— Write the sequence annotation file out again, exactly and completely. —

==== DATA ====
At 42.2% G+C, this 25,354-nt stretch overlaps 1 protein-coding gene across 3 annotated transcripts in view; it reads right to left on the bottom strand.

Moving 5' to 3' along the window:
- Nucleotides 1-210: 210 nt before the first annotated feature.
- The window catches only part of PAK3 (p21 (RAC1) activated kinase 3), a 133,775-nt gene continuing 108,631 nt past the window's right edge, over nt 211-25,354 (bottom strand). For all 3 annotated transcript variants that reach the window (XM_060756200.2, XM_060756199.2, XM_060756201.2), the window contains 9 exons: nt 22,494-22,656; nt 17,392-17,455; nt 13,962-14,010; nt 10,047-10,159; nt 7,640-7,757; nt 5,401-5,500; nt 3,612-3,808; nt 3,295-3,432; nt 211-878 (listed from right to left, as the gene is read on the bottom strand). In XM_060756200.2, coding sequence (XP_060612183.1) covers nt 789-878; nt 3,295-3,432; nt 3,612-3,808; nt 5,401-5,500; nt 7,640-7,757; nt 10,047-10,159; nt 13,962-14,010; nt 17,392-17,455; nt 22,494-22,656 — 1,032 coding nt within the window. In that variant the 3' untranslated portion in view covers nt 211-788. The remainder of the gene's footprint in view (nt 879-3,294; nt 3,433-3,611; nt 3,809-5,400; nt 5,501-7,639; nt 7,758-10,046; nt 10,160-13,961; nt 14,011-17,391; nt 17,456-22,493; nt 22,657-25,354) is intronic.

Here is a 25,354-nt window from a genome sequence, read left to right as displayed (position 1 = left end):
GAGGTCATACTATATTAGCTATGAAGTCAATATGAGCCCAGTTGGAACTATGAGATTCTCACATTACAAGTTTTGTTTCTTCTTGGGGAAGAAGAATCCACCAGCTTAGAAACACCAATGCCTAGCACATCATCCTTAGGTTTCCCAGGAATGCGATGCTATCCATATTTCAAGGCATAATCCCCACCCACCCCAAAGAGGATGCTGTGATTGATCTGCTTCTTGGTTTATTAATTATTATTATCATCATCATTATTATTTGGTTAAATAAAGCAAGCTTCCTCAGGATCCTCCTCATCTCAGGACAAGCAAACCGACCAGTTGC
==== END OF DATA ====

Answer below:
At 42.2% G+C, this 25,354-nt stretch overlaps 1 protein-coding gene across 3 annotated transcripts in view; it reads right to left on the bottom strand.

Moving 5' to 3' along the window:
- Nucleotides 1-210: 210 nt before the first annotated feature.
- The window catches only part of PAK3 (p21 (RAC1) activated kinase 3), a 133,775-nt gene continuing 108,631 nt past the window's right edge, over nt 211-25,354 (bottom strand). For all 3 annotated transcript variants that reach the window (XM_060756200.2, XM_060756199.2, XM_060756201.2), the window contains 9 exons: nt 22,494-22,656; nt 17,392-17,455; nt 13,962-14,010; nt 10,047-10,159; nt 7,640-7,757; nt 5,401-5,500; nt 3,612-3,808; nt 3,295-3,432; nt 211-878 (listed from right to left, as the gene is read on the bottom strand). In XM_060756200.2, coding sequence (XP_060612183.1) covers nt 789-878; nt 3,295-3,432; nt 3,612-3,808; nt 5,401-5,500; nt 7,640-7,757; nt 10,047-10,159; nt 13,962-14,010; nt 17,392-17,455; nt 22,494-22,656 — 1,032 coding nt within the window. In that variant the 3' untranslated portion in view covers nt 211-788. The remainder of the gene's footprint in view (nt 879-3,294; nt 3,433-3,611; nt 3,809-5,400; nt 5,501-7,639; nt 7,758-10,046; nt 10,160-13,961; nt 14,011-17,391; nt 17,456-22,493; nt 22,657-25,354) is intronic.

Here is a 25,354-nt window from a genome sequence, read left to right as displayed (position 1 = left end):
GAGGTCATACTATATTAGCTATGAAGTCAATATGAGCCCAGTTGGAACTATGAGATTCTCACATTACAAGTTTTGTTTCTTCTTGGGGAAGAAGAATCCACCAGCTTAGAAACACCAATGCCTAGCACATCATCCTTAGGTTTCCCAGGAATGCGATGCTATCCATATTTCAAGGCATAATCCCCACCCACCCCAAAGAGGATGCTGTGATTGATCTGCTTCTTGGTTTATTAATTATTATTATCATCATCATTATTATTTGGTTAAATAAAGCAAGCTTCCTCAGGATCCTCCTCATCTCAGGACAAGCAAACCGACCAGTTGC